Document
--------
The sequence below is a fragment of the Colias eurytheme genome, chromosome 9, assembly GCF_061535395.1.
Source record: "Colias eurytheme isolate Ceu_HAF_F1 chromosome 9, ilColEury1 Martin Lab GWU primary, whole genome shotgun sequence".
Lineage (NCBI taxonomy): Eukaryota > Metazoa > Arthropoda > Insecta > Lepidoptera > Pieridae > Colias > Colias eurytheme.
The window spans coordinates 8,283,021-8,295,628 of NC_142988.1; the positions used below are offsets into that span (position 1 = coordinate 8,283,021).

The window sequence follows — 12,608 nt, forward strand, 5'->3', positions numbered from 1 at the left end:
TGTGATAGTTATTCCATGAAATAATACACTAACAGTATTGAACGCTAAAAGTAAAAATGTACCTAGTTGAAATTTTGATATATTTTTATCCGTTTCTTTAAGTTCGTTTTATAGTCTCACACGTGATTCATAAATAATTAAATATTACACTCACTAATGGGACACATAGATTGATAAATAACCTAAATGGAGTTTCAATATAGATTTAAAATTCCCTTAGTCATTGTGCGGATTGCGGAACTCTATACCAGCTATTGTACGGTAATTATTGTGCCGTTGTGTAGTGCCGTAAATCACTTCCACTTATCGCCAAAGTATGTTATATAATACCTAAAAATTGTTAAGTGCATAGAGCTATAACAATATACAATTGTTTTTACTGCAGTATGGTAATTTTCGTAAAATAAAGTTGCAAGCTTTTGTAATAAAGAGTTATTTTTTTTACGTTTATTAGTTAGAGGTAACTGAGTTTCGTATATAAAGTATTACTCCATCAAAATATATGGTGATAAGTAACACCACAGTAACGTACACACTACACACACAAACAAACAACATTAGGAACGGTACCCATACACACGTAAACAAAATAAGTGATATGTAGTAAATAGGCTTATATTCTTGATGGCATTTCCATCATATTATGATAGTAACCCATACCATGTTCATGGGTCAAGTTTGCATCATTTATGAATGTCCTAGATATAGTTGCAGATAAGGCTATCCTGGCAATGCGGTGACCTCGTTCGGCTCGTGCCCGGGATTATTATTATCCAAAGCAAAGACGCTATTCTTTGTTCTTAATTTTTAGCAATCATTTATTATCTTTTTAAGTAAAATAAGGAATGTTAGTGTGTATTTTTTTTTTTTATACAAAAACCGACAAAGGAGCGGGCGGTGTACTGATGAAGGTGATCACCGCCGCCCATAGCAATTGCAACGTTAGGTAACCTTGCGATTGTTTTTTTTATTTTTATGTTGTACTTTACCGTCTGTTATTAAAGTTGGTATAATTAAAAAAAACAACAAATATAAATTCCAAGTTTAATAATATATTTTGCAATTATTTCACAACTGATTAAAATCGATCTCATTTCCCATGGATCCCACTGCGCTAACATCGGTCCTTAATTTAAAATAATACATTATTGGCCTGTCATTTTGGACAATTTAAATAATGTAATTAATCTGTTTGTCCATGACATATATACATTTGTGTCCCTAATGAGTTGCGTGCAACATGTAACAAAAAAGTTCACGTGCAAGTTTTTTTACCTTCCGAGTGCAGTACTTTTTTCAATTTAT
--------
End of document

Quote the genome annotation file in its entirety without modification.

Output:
The sequence below is a fragment of the Colias eurytheme genome, chromosome 9, assembly GCF_061535395.1.
Source record: "Colias eurytheme isolate Ceu_HAF_F1 chromosome 9, ilColEury1 Martin Lab GWU primary, whole genome shotgun sequence".
Lineage (NCBI taxonomy): Eukaryota > Metazoa > Arthropoda > Insecta > Lepidoptera > Pieridae > Colias > Colias eurytheme.
The window spans coordinates 8,283,021-8,295,628 of NC_142988.1; the positions used below are offsets into that span (position 1 = coordinate 8,283,021).

The window sequence follows — 12,608 nt, forward strand, 5'->3', positions numbered from 1 at the left end:
TGTGATAGTTATTCCATGAAATAATACACTAACAGTATTGAACGCTAAAAGTAAAAATGTACCTAGTTGAAATTTTGATATATTTTTATCCGTTTCTTTAAGTTCGTTTTATAGTCTCACACGTGATTCATAAATAATTAAATATTACACTCACTAATGGGACACATAGATTGATAAATAACCTAAATGGAGTTTCAATATAGATTTAAAATTCCCTTAGTCATTGTGCGGATTGCGGAACTCTATACCAGCTATTGTACGGTAATTATTGTGCCGTTGTGTAGTGCCGTAAATCACTTCCACTTATCGCCAAAGTATGTTATATAATACCTAAAAATTGTTAAGTGCATAGAGCTATAACAATATACAATTGTTTTTACTGCAGTATGGTAATTTTCGTAAAATAAAGTTGCAAGCTTTTGTAATAAAGAGTTATTTTTTTTACGTTTATTAGTTAGAGGTAACTGAGTTTCGTATATAAAGTATTACTCCATCAAAATATATGGTGATAAGTAACACCACAGTAACGTACACACTACACACACAAACAAACAACATTAGGAACGGTACCCATACACACGTAAACAAAATAAGTGATATGTAGTAAATAGGCTTATATTCTTGATGGCATTTCCATCATATTATGATAGTAACCCATACCATGTTCATGGGTCAAGTTTGCATCATTTATGAATGTCCTAGATATAGTTGCAGATAAGGCTATCCTGGCAATGCGGTGACCTCGTTCGGCTCGTGCCCGGGATTATTATTATCCAAAGCAAAGACGCTATTCTTTGTTCTTAATTTTTAGCAATCATTTATTATCTTTTTAAGTAAAATAAGGAATGTTAGTGTGTATTTTTTTTTTTTATACAAAAACCGACAAAGGAGCGGGCGGTGTACTGATGAAGGTGATCACCGCCGCCCATAGCAATTGCAACGTTAGGTAACCTTGCGATTGTTTTTTTTATTTTTATGTTGTACTTTACCGTCTGTTATTAAAGTTGGTATAATTAAAAAAAACAACAAATATAAATTCCAAGTTTAATAATATATTTTGCAATTATTTCACAACTGATTAAAATCGATCTCATTTCCCATGGATCCCACTGCGCTAACATCGGTCCTTAATTTAAAATAATACATTATTGGCCTGTCATTTTGGACAATTTAAATAATGTAATTAATCTGTTTGTCCATGACATATATACATTTGTGTCCCTAATGAGTTGCGTGCAACATGTAACAAAAAAGTTCACGTGCAAGTTTTTTTACCTTCCGAGTGCAGTACTTTTTTCAATTTAT